Metals are key players in maintaining and regulating gene expression, antioxidant response, cell structure and neurotransmission. Their presence in the human body is required in trace amounts to perform these functions, however, excessive accumulation of these metals in various organs, including the brain, leads to detrimental neurological consequences by altering oxidative stress, protein misfolding, mitochondrial dysfunction, DNA fragmentation and apoptosis. These events over a course of time contribute to mild cognitive impairment, movement related disorders, learning and memory deficits which can further progress to neurodegeneration. According to some epidemiological and clinical findings, there is strong evidence of metal exposure and its correlation with a number of neurological diseases like Alzheimer’s diseases (AD), Huntington’s disease (HD), amyotrophic lateral sclerosis (ALS), Guillain-Barre disease (GBD), Parkinson’s disease (PD) and multiple sclerosis (MS), etc. Moreover, metal ions tend to exacerbate the accumulation of neurotic plaques in AD associated pathologies. It has been observed that metals like iron, zinc, copper and Aluminium are elevated in AD brains, causing damage to the synapses. Such metal ions imbalances are associated with aging related neuropathies and disease progression. Some other factors contributing to neurodegeneration include predisposition to ApoE allele, the interaction and synergistic effect of multiple metals together, the impact of cholesterol, amyloid precursor protein (APP) processing, and increased total tau along with Aβ production play a key role in increased biosynthesis of reactive oxygen species in the brain. Such events tend to reduce neuronal viability and function, thus causing cognitive decline.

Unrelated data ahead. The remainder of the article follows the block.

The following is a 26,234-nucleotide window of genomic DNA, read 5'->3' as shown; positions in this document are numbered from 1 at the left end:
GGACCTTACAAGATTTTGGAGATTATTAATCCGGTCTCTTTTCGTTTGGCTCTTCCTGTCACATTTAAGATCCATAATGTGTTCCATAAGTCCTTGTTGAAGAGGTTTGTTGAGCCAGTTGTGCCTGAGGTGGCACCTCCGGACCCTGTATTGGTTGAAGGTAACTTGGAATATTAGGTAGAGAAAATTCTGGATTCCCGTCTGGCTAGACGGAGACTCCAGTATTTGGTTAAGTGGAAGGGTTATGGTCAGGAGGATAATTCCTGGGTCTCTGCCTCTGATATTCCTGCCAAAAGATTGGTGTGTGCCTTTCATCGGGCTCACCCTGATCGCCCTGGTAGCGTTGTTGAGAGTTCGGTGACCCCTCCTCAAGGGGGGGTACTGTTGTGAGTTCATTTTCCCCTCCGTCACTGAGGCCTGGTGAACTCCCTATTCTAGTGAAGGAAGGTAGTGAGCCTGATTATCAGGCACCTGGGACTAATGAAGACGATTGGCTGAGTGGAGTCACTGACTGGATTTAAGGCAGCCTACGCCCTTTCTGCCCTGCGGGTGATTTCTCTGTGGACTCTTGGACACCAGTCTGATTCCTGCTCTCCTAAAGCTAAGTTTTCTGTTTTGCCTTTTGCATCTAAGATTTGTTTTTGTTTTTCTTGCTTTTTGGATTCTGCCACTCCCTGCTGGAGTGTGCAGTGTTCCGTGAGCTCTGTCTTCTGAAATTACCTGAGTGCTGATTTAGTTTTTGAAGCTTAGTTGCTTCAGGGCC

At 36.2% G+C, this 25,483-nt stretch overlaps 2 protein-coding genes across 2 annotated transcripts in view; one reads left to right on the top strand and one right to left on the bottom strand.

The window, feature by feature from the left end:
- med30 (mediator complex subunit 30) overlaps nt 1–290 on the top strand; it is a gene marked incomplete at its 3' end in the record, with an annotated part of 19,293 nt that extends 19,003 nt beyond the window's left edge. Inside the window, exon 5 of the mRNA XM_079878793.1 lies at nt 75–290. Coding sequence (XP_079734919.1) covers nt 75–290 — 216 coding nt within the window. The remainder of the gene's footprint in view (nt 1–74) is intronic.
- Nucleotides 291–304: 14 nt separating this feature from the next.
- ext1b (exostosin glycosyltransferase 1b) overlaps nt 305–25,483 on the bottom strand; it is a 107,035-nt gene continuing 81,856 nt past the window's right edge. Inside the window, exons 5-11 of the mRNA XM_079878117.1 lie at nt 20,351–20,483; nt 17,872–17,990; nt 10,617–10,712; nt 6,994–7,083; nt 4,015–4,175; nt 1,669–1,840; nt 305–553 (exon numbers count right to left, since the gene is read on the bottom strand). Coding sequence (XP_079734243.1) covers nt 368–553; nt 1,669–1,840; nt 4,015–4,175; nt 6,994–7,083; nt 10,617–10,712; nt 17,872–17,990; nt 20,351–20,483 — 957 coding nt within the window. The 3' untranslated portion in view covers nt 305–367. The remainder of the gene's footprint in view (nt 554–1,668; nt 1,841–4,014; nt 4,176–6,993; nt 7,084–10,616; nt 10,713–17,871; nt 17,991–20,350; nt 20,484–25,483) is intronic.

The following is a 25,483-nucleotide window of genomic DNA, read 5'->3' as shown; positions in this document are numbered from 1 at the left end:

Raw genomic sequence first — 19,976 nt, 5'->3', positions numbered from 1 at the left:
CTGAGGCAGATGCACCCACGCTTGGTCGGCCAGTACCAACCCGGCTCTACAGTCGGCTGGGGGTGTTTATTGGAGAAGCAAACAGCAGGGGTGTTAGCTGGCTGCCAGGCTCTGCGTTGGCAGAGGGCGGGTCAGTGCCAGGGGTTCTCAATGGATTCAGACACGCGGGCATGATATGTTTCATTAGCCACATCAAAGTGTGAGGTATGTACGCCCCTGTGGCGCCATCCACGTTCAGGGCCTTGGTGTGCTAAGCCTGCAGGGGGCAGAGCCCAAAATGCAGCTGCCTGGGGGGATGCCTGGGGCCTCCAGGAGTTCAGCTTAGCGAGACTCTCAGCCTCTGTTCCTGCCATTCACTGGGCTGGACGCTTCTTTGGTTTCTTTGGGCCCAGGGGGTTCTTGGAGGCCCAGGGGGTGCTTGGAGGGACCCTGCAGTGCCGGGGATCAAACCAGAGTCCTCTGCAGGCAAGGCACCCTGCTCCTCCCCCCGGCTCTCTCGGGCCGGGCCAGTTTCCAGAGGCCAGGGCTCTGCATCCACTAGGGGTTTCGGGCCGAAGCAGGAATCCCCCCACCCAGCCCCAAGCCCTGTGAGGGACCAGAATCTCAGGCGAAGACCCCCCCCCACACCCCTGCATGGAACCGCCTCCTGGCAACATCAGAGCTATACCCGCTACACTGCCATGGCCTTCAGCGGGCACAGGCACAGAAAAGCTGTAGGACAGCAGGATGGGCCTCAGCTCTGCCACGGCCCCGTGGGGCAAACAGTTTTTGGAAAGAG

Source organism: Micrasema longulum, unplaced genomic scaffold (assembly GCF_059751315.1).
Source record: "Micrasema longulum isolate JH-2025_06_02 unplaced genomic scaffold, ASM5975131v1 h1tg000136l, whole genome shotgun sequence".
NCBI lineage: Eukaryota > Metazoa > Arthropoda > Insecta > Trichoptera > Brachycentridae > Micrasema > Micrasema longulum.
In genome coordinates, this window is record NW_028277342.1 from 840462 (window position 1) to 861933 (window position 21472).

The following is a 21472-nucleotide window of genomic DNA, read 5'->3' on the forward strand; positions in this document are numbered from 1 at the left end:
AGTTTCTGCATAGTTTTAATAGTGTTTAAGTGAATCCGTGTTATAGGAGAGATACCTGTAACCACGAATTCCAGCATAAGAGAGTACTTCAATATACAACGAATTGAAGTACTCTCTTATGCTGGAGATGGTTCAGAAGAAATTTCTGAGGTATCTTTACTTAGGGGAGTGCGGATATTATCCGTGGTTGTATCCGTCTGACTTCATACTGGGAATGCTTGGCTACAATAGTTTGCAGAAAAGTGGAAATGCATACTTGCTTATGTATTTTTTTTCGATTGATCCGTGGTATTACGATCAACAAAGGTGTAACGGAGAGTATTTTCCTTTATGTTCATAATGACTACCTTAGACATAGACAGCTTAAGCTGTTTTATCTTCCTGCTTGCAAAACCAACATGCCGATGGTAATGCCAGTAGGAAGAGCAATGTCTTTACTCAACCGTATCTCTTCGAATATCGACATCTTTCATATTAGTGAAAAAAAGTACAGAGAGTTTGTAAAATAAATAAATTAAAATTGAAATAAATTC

Keywords: Metals, Mild cognitive Impairment, Neurodegeneration, Neurotoxi city.